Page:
The program risks of work-integrated learning: a study of Australian university lawyers

Craig Cameron, Brett Freudenberg, Jeff Giddings, Christopher Klopper

Research output: Contribution to journalArticleResearchpeer-review

4 Citations (Scopus)

Abstract

Work-integrated learning (WIL) is a risky business in higher education. The strategic opportunities that WIL presents for universities cannot be achieved without taking on unavoidable legal risks. University lawyers are involved with managing the legal risks as part of their internal delivery of legal services to universities. It is important to identify the risks that potentially arise, so these can then be managed. A case study involving Australian university lawyers reveals the ‘program risks’ of WIL. Program risk is a type of legal risk that relates to the conduct of universities, host organisations and students before, during and after a WIL placement, as well as the personal characteristics of students that can expose the university to legal risk. The research findings may be applied by university lawyers, academic disciplines and university management to evaluate and improve risk management in WIL programs.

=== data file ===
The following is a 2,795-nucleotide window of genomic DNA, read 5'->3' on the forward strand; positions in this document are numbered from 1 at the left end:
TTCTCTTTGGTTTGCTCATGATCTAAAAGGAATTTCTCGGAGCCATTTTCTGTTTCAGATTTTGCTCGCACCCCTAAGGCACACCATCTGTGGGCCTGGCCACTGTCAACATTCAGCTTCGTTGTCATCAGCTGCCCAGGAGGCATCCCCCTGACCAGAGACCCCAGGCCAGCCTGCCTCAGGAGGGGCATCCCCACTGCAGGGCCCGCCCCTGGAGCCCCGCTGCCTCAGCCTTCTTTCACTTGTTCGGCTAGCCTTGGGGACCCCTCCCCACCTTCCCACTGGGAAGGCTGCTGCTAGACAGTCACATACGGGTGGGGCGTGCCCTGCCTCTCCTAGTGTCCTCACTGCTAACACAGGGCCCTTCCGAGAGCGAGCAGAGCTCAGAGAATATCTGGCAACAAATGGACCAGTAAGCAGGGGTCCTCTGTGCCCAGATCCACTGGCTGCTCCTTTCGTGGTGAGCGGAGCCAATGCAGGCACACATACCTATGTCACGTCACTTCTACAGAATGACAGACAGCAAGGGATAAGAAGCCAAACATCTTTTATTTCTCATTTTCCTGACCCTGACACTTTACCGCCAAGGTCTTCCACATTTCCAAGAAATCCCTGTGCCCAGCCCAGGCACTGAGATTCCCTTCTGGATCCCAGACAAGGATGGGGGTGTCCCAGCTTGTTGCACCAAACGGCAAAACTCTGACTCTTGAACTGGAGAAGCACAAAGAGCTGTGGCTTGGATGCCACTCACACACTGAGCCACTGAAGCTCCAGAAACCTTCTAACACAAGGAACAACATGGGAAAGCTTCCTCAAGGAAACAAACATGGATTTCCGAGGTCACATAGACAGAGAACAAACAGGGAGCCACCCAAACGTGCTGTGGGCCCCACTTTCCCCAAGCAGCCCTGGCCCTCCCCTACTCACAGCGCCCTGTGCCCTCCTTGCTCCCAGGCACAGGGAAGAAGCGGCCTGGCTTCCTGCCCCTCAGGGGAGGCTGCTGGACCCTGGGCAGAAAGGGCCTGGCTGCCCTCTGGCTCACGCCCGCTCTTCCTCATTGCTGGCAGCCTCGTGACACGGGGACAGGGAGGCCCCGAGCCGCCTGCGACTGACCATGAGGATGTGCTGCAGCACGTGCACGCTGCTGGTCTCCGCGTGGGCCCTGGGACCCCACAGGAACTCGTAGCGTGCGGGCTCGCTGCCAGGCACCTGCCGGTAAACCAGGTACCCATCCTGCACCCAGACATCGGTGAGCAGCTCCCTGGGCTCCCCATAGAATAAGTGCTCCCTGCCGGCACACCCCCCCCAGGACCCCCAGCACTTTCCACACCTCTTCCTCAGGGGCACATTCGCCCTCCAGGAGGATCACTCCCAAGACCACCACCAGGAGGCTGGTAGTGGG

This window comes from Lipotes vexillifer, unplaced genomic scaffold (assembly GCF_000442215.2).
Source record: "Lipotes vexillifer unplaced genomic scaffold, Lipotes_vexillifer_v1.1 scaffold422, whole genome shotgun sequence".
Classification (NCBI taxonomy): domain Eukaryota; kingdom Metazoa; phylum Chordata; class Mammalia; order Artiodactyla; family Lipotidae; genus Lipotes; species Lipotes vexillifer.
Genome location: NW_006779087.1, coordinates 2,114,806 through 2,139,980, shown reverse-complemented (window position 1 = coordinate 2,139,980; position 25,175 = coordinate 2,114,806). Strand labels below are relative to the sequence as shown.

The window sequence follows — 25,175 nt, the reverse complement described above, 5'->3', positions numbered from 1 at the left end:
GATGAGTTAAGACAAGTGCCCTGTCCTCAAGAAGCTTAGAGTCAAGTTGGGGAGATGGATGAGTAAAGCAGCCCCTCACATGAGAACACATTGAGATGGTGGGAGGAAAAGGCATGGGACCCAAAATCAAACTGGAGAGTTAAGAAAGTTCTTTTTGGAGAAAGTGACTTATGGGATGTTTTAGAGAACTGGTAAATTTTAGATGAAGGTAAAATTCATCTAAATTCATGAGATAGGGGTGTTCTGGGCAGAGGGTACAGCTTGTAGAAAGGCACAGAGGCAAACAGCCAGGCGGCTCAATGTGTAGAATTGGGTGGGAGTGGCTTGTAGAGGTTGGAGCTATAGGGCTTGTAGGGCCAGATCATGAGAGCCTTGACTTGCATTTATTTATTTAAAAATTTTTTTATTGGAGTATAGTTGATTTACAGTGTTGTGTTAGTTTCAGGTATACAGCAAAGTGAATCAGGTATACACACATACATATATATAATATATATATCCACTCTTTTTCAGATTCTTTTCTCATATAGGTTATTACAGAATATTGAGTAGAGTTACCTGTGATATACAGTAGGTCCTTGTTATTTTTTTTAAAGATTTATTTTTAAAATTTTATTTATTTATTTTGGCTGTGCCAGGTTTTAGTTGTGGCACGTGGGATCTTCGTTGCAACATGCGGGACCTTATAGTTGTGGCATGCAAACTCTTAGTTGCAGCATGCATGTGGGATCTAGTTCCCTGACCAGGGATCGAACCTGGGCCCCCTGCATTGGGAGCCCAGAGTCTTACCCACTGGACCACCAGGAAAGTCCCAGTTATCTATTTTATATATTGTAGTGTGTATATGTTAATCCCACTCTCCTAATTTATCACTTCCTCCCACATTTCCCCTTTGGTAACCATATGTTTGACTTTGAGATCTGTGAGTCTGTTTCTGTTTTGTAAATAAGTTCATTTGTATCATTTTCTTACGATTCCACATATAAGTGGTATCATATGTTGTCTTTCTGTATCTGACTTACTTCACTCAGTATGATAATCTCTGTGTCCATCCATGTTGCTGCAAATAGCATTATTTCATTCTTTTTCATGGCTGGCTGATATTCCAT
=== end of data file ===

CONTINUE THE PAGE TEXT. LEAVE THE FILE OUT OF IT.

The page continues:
Original languageEnglish
Pages (from-to)67-80
Number of pages14
JournalJournal of Higher Education Policy and Management
Volume40
Issue number1
DOIs
Publication statusPublished - 2 Jan 2018

Keywords

  • legal risk
  • Risk management
  • university lawyers
  • work-integrated learning

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